So, its my view that the problem lies with us–the voter. As a society we have become more devisive, self-centered, and unwilling to accept anything less than perfect. Why do you think we’ve spent ourselves into oblivion? Because we could. We allowed our politicians to do it because was wanted bigger roads, better schools, better water and air, better healthcare etc. and not cairing about the consequences of paying for it.

Look at the local neighborhoods today. How many of us know our neighbors? How often to we get together with them to play, celebrate, or work on a common problem. Rarely in my experience and the experiences of those I talk with. The problem is us. We must regain our ability to reach out to each other, solve common problems, and be willing to not be the center of our world. Until we can regain that, nothing else matters.

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Profile Photo Steven Clift

My experience is that national hyper-partisanship can be countered locally online.

Unfortunately, our trusted brands in local major media with anonymous/alias-based online news commenting have taken the worst of national partisan debate and given it almost exclusive reign online in our local communities.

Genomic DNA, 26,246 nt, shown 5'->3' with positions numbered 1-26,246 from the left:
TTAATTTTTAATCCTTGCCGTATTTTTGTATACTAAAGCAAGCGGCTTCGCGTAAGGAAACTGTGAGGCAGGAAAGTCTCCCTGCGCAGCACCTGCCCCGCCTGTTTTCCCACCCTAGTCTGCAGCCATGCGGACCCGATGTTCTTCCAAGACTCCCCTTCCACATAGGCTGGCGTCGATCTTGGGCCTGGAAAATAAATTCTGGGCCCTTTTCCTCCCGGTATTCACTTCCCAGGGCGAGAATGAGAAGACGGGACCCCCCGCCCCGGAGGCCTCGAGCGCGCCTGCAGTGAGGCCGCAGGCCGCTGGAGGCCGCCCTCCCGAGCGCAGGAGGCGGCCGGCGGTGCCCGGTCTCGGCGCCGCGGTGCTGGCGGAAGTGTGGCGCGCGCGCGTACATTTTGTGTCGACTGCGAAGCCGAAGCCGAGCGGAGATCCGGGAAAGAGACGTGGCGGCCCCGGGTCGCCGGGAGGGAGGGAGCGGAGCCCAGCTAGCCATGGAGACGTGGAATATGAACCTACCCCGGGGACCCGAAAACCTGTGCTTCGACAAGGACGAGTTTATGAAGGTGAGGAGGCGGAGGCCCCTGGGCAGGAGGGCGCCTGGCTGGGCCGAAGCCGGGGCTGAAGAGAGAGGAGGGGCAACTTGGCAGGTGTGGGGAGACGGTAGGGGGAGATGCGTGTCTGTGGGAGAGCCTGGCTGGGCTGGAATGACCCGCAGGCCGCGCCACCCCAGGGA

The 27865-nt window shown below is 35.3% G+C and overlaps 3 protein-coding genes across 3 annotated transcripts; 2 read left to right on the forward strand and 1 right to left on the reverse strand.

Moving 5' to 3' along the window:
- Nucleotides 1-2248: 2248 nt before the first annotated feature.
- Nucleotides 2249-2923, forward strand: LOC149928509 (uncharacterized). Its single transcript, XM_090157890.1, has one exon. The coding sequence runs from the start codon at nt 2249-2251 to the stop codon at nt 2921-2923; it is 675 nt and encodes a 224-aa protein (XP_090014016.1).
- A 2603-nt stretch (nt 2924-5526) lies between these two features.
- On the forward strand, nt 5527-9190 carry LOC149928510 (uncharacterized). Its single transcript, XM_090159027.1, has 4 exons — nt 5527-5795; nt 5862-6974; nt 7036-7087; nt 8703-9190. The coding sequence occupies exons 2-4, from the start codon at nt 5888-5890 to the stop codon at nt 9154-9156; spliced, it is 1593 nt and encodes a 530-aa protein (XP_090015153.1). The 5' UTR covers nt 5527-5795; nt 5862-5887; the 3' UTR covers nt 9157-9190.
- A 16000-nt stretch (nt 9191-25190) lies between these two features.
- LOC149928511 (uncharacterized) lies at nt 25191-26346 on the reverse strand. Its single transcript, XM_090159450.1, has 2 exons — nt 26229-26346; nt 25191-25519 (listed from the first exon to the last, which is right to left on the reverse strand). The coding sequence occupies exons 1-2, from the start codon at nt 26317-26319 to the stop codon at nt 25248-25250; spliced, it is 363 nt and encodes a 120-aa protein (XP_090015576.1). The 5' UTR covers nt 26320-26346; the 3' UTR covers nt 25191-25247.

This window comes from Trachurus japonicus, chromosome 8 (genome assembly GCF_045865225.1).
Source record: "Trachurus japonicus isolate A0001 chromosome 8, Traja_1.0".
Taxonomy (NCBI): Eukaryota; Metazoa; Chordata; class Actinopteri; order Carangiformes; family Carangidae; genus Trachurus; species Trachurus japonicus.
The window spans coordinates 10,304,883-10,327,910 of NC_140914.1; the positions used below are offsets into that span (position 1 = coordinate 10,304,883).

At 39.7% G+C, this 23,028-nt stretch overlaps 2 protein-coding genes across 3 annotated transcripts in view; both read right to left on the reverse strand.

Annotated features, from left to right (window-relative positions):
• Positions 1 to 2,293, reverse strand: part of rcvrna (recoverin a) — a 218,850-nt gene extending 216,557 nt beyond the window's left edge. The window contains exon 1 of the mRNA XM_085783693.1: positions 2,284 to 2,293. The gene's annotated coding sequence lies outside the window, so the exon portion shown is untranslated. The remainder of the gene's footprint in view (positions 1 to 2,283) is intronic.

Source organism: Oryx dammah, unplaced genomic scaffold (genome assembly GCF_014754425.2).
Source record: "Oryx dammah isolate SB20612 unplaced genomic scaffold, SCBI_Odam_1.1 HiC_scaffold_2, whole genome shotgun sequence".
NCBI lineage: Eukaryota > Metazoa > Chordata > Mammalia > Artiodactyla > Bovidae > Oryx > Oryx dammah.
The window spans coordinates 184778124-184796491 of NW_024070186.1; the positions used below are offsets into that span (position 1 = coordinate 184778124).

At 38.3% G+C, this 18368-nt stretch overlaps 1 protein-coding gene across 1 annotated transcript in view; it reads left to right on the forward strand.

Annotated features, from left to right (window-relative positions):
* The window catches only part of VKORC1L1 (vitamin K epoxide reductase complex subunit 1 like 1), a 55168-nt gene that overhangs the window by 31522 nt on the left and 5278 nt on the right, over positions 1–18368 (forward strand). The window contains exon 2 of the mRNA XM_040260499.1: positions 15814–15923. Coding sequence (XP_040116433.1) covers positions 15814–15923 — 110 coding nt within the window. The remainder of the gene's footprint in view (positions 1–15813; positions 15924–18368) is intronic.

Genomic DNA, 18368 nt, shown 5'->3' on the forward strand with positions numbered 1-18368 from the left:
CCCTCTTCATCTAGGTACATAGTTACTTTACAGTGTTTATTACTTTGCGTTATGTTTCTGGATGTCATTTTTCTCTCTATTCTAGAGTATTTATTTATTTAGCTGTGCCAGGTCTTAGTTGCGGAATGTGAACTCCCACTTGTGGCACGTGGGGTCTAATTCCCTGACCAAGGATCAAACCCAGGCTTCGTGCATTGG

How many local city council members or city managers will say, online news commenting as hosted in their community is both enhancing political accountability and increasing the capacity of a community to solve problems? No instead they will say, and they will be right, that the pattern of partisan vitriol is being pumped into local politics with a personalize “nasty man behind the curtain” effect.

What to do? Some papers are adopting real names via Facebook commenting. That seems to be the cheapest solution.

In other communities both .org efforts (like E-Democracy.org’s Neighbors Issues Forums) and .com efforts are bringing people together as part of the “Locals Online” movement. Some models use very public forums covering 10,000 residents and others use private model for under 500 households. While we prefer a foundation of “public” participation to foster community engagement, it is notable from the experience in my own neighborhood that the trust we’ve built based on community life exchange allows us to keep people with diverse views in the same and ongoing exchange. If partisans don’t have a place to work with the local political polar opposites for the mutual benefit of their local neighborhood, then we will be in trouble.

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Profile Photo Jay Johnson

Indeed, DC is at worst the source of our problems or at best unable to find solutions to them. Let’s not wait for them to ‘bail us out.’ Let’s find things that work (or don’t work) and go trom there, Locally, we have way more to gain and lose than those in DC.